Better Together

Lockhorn Cider, Bozeman Backyard Blend, Hard Cider, Bozeman

Better Together

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Turning unwanted apples into unmatched cider. 

Backyard apple trees abound in the Gallatin Valley. While some fruit gets eaten, dried, or turned into applesauce, much of it goes to waste, or becomes an attractant for deer or bears. 

This fall, do your part for bear safety by bringing your apples to Bozeman’s Lockhorn Cider House. They’re encouraging folks to donate unwanted apples to be pressed into a specialty hard cider, the Bozeman Backyard Blend. What’s cooler than knowing fruit from your own back yard contributed to your next trailside refreshment?

“We’re thrilled to involve the community and turn those unwanted apples into something very enjoyable… crisp refreshing cider,” says Lockhorn owner Anna Deal. In the last few years, Anna and her husband, Glen, with help from friends and family, have planted over 3,000 cider varietal apple trees at their young orchard. On October 4, they’ll press their second harvest, to craft into an all-local cider that they say “captures the majestic flavor and spirit of the Big Sky.”

Lockhorn Orchard

Most Lockhorn trees are grown on a dwarf rootstock and trellised, similar to a grapevine, and at three to five years old, are between six and eight feet tall. “We haven’t formally pursued organic certification,” says Anna, “but we have made sure to grow our trees without chemicals and in a way that would not jeopardize certification if we decide to go that route.”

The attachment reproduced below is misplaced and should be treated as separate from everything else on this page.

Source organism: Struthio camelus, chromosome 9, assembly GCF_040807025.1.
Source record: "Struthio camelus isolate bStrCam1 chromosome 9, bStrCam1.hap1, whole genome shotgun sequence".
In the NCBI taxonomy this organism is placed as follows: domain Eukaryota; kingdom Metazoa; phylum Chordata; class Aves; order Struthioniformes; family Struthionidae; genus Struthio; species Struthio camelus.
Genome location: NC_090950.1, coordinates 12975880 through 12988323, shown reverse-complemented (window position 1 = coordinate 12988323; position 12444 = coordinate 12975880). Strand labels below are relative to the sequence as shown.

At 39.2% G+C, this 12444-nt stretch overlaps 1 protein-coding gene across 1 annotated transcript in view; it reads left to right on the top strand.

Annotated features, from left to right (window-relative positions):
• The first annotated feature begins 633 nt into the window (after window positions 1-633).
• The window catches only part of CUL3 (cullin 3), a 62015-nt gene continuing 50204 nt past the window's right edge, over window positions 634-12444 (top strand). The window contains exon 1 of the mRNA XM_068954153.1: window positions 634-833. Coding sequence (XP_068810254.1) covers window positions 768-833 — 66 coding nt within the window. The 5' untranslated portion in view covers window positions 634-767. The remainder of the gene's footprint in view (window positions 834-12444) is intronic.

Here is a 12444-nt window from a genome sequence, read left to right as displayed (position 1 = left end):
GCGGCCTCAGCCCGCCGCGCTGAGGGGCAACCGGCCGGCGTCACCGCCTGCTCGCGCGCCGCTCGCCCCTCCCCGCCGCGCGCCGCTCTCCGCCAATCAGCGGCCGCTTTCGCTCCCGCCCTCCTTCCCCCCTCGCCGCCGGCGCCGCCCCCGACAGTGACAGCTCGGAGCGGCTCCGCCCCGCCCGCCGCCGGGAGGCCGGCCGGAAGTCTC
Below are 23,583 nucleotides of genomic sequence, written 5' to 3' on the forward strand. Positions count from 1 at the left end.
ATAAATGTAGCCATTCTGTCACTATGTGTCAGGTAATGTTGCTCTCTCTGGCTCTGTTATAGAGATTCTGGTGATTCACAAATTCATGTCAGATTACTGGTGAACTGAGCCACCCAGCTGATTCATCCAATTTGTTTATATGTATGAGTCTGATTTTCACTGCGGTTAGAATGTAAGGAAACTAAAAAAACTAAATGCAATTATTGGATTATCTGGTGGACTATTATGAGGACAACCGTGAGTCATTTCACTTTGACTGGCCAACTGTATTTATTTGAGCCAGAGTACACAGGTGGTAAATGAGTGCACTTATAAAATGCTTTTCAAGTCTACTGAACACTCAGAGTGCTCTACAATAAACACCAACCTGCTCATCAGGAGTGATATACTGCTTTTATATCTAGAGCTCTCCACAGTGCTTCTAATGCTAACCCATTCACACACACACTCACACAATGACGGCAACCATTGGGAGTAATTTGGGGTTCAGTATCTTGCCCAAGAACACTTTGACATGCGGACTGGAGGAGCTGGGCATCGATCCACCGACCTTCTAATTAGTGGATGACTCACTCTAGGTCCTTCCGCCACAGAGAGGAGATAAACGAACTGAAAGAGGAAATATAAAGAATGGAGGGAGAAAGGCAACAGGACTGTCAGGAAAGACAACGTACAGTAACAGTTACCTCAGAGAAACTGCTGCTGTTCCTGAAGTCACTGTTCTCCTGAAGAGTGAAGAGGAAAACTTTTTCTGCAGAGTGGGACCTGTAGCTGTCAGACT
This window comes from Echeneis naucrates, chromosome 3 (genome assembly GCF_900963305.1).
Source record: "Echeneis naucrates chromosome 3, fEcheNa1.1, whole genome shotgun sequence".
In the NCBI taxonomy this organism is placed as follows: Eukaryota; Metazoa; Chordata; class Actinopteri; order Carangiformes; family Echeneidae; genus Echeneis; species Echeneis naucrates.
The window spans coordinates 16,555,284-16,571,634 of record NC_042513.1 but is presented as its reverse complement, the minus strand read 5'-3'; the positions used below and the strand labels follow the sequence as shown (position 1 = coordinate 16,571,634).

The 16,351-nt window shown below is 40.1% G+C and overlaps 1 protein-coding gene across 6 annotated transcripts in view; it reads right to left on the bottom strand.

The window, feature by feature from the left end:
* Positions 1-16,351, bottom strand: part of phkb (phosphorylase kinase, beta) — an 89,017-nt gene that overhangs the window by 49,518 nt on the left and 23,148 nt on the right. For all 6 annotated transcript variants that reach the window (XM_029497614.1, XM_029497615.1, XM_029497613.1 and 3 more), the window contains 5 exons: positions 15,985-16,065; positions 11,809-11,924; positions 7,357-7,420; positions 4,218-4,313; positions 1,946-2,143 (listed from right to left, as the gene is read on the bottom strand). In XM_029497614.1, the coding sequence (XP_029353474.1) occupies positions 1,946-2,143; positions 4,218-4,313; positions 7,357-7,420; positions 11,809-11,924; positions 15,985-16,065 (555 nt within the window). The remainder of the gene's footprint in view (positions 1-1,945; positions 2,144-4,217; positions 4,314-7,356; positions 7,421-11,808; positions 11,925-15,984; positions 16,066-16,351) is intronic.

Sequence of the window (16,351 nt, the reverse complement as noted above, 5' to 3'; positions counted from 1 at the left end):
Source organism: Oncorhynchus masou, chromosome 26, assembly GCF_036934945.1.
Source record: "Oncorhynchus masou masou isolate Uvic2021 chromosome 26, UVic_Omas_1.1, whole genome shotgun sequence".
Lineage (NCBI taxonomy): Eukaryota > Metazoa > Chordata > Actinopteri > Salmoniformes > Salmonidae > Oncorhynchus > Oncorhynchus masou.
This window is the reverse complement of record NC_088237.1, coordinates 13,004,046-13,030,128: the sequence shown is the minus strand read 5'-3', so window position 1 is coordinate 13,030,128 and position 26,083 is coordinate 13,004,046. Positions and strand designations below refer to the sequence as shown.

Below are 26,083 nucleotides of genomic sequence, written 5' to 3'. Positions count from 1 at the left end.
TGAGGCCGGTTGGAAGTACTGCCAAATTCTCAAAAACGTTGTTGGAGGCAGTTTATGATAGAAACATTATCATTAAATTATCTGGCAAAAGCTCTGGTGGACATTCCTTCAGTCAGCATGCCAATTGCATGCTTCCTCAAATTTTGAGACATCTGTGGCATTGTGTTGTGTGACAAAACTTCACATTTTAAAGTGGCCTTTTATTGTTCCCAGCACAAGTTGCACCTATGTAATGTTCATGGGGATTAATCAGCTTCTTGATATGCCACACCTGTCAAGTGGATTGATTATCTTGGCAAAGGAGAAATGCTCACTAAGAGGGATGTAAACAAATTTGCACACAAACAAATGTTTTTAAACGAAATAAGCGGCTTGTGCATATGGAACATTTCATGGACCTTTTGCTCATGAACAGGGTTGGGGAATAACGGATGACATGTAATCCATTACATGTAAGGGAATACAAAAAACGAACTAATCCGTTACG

“We’ve also grafted 400 saplings in a haphazard skin-of-our-teeth operation,” adds Glen, “and amazingly, the tiny trees have survived!” Among the grafts are 150-year-old scions taken from some of the first orchards planted in the Gallatin Valley. “These grafts bring lasting and renewed life to these ancient local trees and our shared agricultural heritage,” Glen says.

“Our cider is different from most conventional ciders,” explains Anna. “Our ingredients are simply apples and French wine yeast. We don’t dilute with water or add sugar and don’t use sulfites or any other chemical flavors or stabilizers. It is a difference that you can taste and feel the next day. Every drop of cider originated as an apple.”

To contribute to the Bozeman Backyard Blend, drop your backyard apples at Lockhorn Cider House in downtown Bozeman or the Lockhorn Orchard. For every 25 pounds of apples, you’ll earn one free cider. They’re collecting apples between September 15 and October 3 downtown and on October 4 at the orchard. Anna and her husband Glen will then press the apples in preparation for fermentation. Also on October 4 is a community BBQ, with fresh-pressed cider available, both hard and non-alcoholic.

The Bozeman Backyard Blend will give back to the place that helped make it, with ten percent of sales donated to local nonprofits. Choose from Lockhorn’s favorites: the Gallatin Valley Land Trust, Haven, or the Bozeman Symphony. “Lockhorn is proud to partner with our neighbors to give back to our community, one apple and one cider at a time,” says Anna. “We’re committed to a vision of an orchard and local cidery,” adds Glen, “that ranks as a world-class experience for those who love the great outdoors, a splendid view, and a damn fine drink—crafted from the land—to enjoy in the majesty of this captivating landscape.”

 Lockhorn Cider House Logo

Anna and Glen Deal own Lockhorn Cider House in Downtown Bozeman.  

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